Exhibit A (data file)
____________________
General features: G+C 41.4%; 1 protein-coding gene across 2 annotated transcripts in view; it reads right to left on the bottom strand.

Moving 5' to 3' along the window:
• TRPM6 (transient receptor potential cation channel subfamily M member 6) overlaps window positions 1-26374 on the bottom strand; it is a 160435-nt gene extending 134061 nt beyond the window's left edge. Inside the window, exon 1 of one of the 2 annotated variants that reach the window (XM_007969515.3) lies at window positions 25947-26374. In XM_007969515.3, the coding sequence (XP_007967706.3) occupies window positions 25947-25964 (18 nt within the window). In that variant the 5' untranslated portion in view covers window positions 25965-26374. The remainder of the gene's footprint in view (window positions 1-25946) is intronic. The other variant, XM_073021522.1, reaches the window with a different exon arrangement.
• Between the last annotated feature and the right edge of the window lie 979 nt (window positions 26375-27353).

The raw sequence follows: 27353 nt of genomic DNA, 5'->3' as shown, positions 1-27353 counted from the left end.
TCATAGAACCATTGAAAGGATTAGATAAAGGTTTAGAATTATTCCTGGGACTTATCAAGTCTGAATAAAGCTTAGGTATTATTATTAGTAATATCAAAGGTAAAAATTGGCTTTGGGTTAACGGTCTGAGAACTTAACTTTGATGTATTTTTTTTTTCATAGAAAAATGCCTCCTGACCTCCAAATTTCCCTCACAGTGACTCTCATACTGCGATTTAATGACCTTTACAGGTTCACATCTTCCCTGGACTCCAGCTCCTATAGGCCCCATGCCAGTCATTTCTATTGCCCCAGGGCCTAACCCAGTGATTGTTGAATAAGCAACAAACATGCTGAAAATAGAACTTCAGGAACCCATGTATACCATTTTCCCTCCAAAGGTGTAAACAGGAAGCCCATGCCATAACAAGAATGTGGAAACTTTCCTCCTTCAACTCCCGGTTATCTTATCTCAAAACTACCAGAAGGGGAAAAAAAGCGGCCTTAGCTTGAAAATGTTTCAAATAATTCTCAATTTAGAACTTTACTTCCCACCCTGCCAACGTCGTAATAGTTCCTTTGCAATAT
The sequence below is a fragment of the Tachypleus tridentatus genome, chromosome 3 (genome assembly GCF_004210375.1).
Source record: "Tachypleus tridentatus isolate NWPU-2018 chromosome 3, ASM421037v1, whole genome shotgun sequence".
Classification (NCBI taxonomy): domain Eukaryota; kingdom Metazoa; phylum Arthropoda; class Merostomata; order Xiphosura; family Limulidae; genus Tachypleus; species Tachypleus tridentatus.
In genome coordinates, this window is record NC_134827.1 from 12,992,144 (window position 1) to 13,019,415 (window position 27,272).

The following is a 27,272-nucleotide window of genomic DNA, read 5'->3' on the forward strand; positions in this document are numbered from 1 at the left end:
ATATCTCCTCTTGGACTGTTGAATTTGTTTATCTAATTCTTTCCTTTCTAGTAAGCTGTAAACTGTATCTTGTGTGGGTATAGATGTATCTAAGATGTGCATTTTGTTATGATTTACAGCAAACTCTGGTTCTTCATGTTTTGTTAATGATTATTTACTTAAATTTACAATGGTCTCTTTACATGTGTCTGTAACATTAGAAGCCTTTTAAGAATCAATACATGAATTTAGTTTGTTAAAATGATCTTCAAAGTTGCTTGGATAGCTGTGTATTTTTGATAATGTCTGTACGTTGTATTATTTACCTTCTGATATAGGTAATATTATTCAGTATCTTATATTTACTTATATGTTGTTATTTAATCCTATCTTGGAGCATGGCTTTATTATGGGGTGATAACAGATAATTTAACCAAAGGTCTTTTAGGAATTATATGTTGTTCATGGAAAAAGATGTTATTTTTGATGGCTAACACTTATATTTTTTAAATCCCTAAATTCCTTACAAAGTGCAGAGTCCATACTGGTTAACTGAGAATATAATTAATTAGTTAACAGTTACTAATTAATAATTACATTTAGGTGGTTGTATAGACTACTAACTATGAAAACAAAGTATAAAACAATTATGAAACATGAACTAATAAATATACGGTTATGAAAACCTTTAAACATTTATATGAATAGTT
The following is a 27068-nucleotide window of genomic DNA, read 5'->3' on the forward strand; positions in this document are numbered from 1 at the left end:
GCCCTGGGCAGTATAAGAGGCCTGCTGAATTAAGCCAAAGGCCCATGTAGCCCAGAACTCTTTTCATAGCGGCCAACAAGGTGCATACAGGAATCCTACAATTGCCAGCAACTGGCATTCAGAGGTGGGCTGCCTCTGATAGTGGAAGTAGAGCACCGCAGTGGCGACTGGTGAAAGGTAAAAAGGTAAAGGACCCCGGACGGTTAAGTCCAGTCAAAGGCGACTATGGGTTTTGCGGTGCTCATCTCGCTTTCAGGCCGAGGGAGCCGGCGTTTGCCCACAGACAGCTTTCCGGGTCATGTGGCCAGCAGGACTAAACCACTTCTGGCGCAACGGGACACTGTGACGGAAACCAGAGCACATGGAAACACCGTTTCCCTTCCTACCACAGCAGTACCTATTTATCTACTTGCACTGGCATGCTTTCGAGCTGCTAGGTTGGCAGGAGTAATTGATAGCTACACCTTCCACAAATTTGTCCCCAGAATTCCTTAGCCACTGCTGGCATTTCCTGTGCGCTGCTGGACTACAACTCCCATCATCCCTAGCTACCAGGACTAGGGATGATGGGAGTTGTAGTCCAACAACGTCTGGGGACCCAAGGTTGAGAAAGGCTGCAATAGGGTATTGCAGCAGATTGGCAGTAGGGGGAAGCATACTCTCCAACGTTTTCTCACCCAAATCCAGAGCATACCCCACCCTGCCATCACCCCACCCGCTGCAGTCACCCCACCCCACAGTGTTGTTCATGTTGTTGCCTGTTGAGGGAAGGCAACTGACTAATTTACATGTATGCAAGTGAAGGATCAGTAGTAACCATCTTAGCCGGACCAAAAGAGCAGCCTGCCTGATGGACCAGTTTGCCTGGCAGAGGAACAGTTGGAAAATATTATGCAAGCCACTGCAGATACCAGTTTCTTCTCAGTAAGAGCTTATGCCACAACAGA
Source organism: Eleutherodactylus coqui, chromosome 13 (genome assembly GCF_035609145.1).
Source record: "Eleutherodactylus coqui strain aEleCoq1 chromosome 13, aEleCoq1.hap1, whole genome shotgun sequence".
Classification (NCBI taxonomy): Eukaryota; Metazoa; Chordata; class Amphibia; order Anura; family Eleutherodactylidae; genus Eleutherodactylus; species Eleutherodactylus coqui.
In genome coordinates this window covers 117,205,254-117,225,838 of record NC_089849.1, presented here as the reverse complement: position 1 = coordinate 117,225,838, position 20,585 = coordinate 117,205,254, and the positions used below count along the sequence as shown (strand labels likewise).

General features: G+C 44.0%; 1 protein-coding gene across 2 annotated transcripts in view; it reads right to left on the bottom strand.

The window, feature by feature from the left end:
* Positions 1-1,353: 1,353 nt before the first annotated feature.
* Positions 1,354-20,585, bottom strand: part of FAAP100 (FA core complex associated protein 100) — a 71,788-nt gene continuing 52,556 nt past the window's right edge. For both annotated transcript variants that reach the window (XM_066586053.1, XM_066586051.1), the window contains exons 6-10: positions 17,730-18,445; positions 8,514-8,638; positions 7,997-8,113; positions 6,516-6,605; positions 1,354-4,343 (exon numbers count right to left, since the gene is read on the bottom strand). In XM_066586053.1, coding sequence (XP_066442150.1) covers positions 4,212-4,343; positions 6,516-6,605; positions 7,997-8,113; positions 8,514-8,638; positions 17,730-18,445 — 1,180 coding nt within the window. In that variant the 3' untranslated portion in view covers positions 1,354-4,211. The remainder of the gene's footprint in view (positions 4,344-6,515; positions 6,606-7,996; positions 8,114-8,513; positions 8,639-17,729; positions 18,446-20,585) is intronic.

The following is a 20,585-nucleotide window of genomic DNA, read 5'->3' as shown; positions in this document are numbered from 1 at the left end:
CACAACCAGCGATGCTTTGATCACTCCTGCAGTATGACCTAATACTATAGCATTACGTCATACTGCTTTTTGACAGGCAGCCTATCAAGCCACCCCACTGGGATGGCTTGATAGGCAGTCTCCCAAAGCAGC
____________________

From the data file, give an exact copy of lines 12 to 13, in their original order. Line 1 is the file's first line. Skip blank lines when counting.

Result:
ATATCTCCTCTTGGACTGTTGAATTTGTTTATCTAATTCTTTCCTTTCTAGTAAGCTGTAAACTGTATCTTGTGTGGGTATAGATGTATCTAAGATGTGCATTTTGTTATGATTTACAGCAAACTCTGGTTCTTCATGTTTTGTTAATGATTATTTACTTAAATTTACAATGGTCTCTTTACATGTGTCTGTAACATTAGAAGCCTTTTAAGAATCAATACATGAATTTAGTTTGTTAAAATGATCTTCAAAGTTGCTTGGATAGCTGTGTATTTTTGATAATGTCTGTACGTTGTATTATTTACCTTCTGATATAGGTAATATTATTCAGTATCTTATATTTACTTATATGTTGTTATTTAATCCTATCTTGGAGCATGGCTTTATTATGGGGTGATAACAGATAATTTAACCAAAGGTCTTTTAGGAATTATATGTTGTTCATGGAAAAAGATGTTATTTTTGATGGCTAACACTTATATTTTTTAAATCCCTAAATTCCTTACAAAGTGCAGAGTCCATACTGGTTAACTGAGAATATAATTAATTAGTTAACAGTTACTAATTAATAATTACATTTAGGTGGTTGTATAGACTACTAACTATGAAAACAAAGTATAAAACAATTATGAAACATGAACTAATAAATATACGGTTATGAAAACCTTTAAACATTTATATGAATAGTT
The following is a 27068-nucleotide window of genomic DNA, read 5'->3' on the forward strand; positions in this document are numbered from 1 at the left end: